Programming Generative Art

(techno music) - Thanks, John.

Actually, John we met in 2010.

When I was in University of Sydney that was 2013. So it's been a while.

Before I begin my talk, I do want to give a shout out to the web director's What Do You Know programme.

So if you haven't done a presentation before, or this is your first time presenting and you want to do a quick four or five minutes talk, that's actually a really good venue to send your talks to as well as other meet-ups. So the reason I'm standing here today is because I was lucky enough to get into a What Do You Know talk and eventually kind of morphed our five minute lightning talk to a 20 minute format and submit it to the call for paper, if I'm right.

So definitely, I really recommend it.

The speaker workshop is really great as well, so I wanted to vouch for that first.

So today I'm going to be telling you about programming generative arts.

My name is Xavier Ho, I work for Data 61.

My specialisation is data visualisation.

A lot of my work is kind of like not this.

But in a way, when I take work I try to think of things visually.

When you are doing engineering, software engineering perhaps, you might be thinking about Agile, you might be thinking about functional requirements, what are the acceptance tests that we have to make, to make sure the product is what it says. Through doing all of that, you know, those things like agile processes and requirements and things like that they don't really talk about how do we communicate to the client that this work is going to be helping them in some way. That's kind of the shift, okay.

We're kind of doing this work to say we're developing these softwares and these interfaces so that by the time they get to use it, they see what it is. And through the process of interacting with the websites, they understand that this actually does what they need it to do.

My process has always been very visual.

I come from kind of a weird hybrid between software engineering and film, animation background. The reason I got into programming actually was because I noticed in a bunch of film softwares back in the day, like Maya and and other things, they supported Python as a scripting language. And when you are doing film, it's kind of like I'm keying the 100th green screen today in the same film. And you have to do it, right? If you have to insert a CG character, surveying post, some kind of things, you have no choice. But to re-do the different shots of the same scene over and over again, so it will look consistent.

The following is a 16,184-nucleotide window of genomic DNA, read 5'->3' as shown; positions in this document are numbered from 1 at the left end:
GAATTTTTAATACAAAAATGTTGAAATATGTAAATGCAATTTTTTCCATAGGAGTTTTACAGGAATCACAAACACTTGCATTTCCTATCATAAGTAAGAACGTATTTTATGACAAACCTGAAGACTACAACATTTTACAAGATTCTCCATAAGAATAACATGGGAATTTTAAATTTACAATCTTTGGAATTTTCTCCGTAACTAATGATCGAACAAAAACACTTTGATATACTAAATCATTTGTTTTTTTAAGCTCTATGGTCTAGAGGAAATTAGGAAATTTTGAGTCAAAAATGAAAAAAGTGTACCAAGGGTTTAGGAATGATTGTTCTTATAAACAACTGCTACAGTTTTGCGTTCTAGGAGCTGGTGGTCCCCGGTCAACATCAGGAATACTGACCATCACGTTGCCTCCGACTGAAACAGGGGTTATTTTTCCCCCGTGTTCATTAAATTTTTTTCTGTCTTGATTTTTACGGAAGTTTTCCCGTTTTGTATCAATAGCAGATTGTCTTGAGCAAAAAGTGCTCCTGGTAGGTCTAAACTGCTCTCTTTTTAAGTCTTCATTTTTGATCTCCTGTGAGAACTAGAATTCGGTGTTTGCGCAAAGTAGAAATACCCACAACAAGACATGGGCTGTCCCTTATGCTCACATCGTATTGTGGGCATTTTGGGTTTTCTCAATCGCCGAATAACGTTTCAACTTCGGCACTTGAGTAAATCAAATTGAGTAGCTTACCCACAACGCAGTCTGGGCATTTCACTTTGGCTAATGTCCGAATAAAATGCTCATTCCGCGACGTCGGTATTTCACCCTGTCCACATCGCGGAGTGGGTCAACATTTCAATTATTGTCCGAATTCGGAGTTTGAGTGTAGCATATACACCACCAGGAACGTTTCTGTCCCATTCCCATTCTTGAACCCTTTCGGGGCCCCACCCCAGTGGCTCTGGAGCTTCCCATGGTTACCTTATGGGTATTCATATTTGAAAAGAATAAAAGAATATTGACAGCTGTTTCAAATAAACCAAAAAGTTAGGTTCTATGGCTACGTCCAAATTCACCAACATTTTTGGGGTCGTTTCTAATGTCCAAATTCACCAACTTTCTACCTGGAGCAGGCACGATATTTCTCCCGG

So I got tired of that and repetition is something that software is really good at doing. We're really good at making sure we specify a path, a process, a workflow.

And then you say that given my input such as the place of the green screens, and then these are the outputs what I expect, which is a consistently matched, narratively driven shot of something.

I started to pick up programming as a means to kind of save my time and not be bored down by doing the same thing over and over again.

I eventually decided to take a software engineering degree and I still from time to time go back and do hobby stuff like this.

The stuff I'm going to be telling you today, while it's not entirely practical, hopefully will make your websites a little bit more interesting, and take-away the tools that I'm going to teach you. Something I emphasise in pretty much all the talks I give, is that programming is a creative thing.

People often think of coming to science as like a very logical thing.

People think of STEM as like a very rigid, you can derive one thing to the other.

Everything is deterministic in some way.

But we're solving problems.

We're trying to make sure that what ever the problem is, we're coming up with brilliant, different, unique solutions that's going to solve that problem.

And the problem's solution will always come from the problem itself.

You might have to take something that's quite left field, out of the box, into the solution space so that you're going to have a solution, right.